Monday, September 22, 2014

New York Judge Says “Value-Added” Scores Can Be Released

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By Alain Jehlen

Even if “value-added” scores are unreliable, teachers’ names and their scores can still be released publicly, a New York judge ruled this week.

The United Federation of Teachers, representing New York City’s public school teachers, immediately announced it would appeal the ruling.

UFT President Michael Mulgrew pointed out that the scores “are largely based on discredited state tests, have huge margins of error and are filled with inaccuracies.”

Judge Cynthia Kern called the data “possibly flawed,” but she said “there is no requirement that data be reliable for it to be disclosed.” Even though the numbers may be wrong, she said, they are of interest to students, parents, and the public.

Judge Kern did not actually order the release of the value-added scores, which had been requested by New York news organizations under the state’s Freedom of Information law. Instead, she said the Department of Education was not being “arbitrary and capricious” when it determined that the Freedom of Information law required their release.

The Department of Education had promised the union in writing that the data would be kept private, but then reversed course.

New York is not the first city where media outlets have taken action to publish value-added scores for individual teachers. The Los Angeles Times calculated their own value-added scores based on test scores obtained from the Los Angeles school district, and published them, complete with teacher names, last summer.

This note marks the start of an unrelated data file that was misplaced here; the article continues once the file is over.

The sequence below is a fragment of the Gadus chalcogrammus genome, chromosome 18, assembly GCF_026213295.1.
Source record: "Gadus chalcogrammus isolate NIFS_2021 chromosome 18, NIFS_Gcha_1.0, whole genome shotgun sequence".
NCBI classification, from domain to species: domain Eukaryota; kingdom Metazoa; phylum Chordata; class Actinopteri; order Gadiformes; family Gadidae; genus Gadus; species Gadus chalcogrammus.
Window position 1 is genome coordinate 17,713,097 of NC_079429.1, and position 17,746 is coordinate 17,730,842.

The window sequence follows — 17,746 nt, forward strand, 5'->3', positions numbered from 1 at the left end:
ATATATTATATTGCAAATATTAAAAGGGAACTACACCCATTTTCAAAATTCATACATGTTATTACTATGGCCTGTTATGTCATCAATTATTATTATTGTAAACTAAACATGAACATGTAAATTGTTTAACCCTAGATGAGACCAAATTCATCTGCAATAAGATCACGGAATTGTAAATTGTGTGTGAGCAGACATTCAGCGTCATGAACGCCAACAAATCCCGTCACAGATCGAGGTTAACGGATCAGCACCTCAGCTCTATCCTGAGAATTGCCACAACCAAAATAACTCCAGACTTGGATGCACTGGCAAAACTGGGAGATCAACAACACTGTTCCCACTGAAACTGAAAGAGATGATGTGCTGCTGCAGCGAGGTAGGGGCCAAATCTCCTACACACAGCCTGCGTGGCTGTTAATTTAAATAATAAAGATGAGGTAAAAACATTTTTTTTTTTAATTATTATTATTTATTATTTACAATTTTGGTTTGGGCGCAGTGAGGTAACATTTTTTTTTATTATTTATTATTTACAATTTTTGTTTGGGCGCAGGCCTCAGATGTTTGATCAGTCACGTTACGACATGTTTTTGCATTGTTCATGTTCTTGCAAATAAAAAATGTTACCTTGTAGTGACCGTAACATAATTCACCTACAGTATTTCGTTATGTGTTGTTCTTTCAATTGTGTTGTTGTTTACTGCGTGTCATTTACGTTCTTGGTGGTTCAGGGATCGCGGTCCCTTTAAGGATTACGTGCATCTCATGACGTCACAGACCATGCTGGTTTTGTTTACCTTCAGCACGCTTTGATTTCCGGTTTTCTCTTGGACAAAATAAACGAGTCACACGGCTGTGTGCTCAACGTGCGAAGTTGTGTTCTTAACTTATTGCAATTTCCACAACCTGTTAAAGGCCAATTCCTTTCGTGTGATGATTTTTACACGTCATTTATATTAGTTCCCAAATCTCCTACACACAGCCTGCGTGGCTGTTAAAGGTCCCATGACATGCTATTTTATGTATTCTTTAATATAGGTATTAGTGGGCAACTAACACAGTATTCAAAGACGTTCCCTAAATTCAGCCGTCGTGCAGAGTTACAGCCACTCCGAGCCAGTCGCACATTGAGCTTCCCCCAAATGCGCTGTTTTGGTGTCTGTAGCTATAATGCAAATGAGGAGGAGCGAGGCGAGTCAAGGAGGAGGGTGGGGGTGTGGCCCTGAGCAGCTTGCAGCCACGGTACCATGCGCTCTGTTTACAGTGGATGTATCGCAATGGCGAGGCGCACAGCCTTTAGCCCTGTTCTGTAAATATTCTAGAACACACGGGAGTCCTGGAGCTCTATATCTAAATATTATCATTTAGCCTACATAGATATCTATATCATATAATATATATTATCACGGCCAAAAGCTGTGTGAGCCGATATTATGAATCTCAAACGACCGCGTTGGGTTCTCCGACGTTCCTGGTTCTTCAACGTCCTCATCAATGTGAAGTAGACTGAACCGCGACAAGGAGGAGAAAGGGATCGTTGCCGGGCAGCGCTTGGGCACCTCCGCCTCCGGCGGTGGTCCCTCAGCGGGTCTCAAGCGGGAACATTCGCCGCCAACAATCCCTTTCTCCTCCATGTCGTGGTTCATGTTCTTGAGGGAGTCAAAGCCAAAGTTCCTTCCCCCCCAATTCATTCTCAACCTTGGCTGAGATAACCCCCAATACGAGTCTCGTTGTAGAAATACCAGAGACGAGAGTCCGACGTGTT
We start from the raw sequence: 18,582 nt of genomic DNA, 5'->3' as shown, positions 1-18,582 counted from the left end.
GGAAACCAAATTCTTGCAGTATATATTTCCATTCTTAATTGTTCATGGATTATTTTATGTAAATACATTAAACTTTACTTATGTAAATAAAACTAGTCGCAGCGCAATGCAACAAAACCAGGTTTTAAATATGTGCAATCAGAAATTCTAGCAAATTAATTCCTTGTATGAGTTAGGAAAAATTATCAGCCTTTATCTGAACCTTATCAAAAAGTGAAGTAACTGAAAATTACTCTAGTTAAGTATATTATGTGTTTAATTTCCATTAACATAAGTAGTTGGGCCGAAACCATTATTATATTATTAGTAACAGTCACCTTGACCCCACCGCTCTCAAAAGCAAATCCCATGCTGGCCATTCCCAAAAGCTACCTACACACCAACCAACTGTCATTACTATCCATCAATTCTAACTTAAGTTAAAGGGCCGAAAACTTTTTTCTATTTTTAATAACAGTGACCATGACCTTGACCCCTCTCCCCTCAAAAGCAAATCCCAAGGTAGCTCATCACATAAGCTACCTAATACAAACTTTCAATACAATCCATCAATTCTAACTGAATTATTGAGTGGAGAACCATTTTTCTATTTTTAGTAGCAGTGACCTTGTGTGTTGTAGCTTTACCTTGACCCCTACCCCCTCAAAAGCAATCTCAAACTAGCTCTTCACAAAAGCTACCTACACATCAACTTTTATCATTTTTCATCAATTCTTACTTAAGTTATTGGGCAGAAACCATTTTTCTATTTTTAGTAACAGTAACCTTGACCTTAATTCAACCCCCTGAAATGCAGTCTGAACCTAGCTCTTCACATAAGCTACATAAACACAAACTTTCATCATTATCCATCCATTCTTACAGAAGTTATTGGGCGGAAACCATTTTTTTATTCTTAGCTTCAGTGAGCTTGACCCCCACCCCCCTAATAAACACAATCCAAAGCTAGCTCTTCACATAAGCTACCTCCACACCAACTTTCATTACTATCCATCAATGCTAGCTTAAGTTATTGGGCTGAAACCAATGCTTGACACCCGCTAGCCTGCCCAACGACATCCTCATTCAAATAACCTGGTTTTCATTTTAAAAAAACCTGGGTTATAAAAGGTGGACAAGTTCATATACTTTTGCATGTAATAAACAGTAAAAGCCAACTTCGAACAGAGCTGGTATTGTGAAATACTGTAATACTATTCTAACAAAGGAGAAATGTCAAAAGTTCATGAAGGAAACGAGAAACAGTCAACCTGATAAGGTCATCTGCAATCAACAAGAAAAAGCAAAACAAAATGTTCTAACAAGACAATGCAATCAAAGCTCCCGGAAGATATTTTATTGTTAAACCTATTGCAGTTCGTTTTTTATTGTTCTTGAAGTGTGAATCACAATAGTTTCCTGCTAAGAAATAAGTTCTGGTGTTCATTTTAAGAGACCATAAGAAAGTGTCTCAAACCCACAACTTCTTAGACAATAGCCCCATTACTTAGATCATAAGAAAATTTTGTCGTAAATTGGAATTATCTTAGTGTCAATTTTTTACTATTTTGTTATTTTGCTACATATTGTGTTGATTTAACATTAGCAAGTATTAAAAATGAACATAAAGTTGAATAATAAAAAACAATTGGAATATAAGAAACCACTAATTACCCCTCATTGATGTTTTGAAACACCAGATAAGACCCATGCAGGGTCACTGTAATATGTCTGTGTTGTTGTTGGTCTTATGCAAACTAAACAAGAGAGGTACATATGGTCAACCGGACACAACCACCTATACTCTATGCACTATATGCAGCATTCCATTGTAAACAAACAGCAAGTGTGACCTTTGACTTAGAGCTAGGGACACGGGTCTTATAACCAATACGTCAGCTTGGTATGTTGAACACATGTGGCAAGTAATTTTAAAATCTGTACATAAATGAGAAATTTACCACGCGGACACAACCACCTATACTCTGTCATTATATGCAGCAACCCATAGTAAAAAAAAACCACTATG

But experts on standardized testing have warned against relying on value-added scores for judging teacher effectiveness. The experts say these scores swing wildly from year to year, and, although they look impressively exact, actually tell very little about the “value” that teachers “add” to their students.

Last summer, a panel of 10 of the nation’s leading testing experts, convened by the Economic Policy Institute, warned that relying on these scores will make it harder to close achievement gaps. “Adopting an invalid teacher evaluation system and tying it to rewards and sanctions is likely to lead to inaccurate personnel decisions and to demoralize teachers, causing talented teachers to avoid high-needs students and schools,” these experts said. The 10 authors include four former presidents of the American Educational Research Association and two former presidents of the National Council on Measurement in Education.

Similar warnings came in reports from the National Research Council, the Annenberg Institute for School Reform, and the National Education Policy Center. “Placing excessive emphasis on test scores alone can have unintended and undesirable consequences that undermine the goal of developing an excellent teaching force,” said the National Education Policy Center paper, which went on to describe ways teachers should be evaluated, with multiple measures for the complex array of skills that teaching entails.

Photo: Eva Abreu

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